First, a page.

LAS VEGAS —
Between now and April 20, Nevada’s Joining Forces law enforcement team will be cracking down on distracted drivers throughout the state.
Nevada law clearly states that any use of a handheld electronic device—cell phones, mp3 players, GPS devices, etc. while driving is illegal, and offenders will be pulled over and cited.
Nevada’s ban on handheld devices while driving went into effect Jan. 1, 2012, and two years into the law, law enforcement continues to spot and cite offenders every day. The law was enacted because of an alarming trend on the roads: more than 3,500 distraction-related crashes every year in the state.
Research has found that using a cell phone behind the wheel makes a driver four times more likely to get into a crash serious enough to cause injury.
Additionally, when sending or receiving text messaging behind the wheel, a driver’s eyes are off the road for an average of 4.6 seconds, equivalent to driving the length of a football field at 65 mph.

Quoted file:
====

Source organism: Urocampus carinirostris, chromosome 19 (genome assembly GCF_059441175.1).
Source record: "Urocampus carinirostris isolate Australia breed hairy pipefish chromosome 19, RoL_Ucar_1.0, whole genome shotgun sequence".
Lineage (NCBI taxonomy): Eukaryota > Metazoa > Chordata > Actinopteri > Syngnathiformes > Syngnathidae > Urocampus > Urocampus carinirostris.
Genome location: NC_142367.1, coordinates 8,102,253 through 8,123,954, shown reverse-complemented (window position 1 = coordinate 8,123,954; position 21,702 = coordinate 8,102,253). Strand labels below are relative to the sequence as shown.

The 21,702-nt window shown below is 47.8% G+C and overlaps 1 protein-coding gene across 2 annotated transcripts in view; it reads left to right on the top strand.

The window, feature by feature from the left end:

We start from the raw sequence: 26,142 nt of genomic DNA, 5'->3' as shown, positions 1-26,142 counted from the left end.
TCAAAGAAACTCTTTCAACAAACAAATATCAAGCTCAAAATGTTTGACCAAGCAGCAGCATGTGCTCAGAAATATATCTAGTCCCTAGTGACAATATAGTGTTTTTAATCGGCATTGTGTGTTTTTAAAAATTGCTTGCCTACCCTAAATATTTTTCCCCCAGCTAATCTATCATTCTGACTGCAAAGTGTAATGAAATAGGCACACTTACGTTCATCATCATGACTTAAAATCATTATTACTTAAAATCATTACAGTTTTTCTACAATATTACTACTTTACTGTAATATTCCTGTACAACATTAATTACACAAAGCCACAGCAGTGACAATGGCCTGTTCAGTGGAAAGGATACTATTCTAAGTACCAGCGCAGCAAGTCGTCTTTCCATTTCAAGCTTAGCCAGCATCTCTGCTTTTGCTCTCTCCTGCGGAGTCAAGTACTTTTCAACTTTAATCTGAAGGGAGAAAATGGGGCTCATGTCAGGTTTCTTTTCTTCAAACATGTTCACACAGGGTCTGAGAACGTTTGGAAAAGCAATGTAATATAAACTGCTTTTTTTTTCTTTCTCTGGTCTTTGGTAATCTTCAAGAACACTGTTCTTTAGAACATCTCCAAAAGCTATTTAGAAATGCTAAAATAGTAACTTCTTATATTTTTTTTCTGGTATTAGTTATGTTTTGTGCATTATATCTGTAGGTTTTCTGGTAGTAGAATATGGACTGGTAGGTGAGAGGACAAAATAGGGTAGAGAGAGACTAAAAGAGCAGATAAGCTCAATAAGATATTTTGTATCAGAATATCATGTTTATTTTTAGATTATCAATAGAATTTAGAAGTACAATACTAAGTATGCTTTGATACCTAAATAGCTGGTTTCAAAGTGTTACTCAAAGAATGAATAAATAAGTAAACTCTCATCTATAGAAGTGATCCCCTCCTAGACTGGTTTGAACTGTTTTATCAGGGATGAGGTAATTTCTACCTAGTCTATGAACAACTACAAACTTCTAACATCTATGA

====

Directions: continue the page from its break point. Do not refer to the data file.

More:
Law enforcement reminds motorists this increased enforcement isn’t just limited to cell phone use behind the wheel. Surfing the Internet, using a GPS, or changing the song on your mp3 player are all common, illegal distractions taking motorists’ eyes off the road.
The likelihood of crashes dramatically rise when your actions require a combination of visual, manual and cognitive attention. Because of this, the Nevada Department of Public Safety, Office of Traffic Safety urges everyone to focus on driving.
More information about distracted driving, including facts and statistics, is available on the Zero Fatalities Nevada program website
.— From news release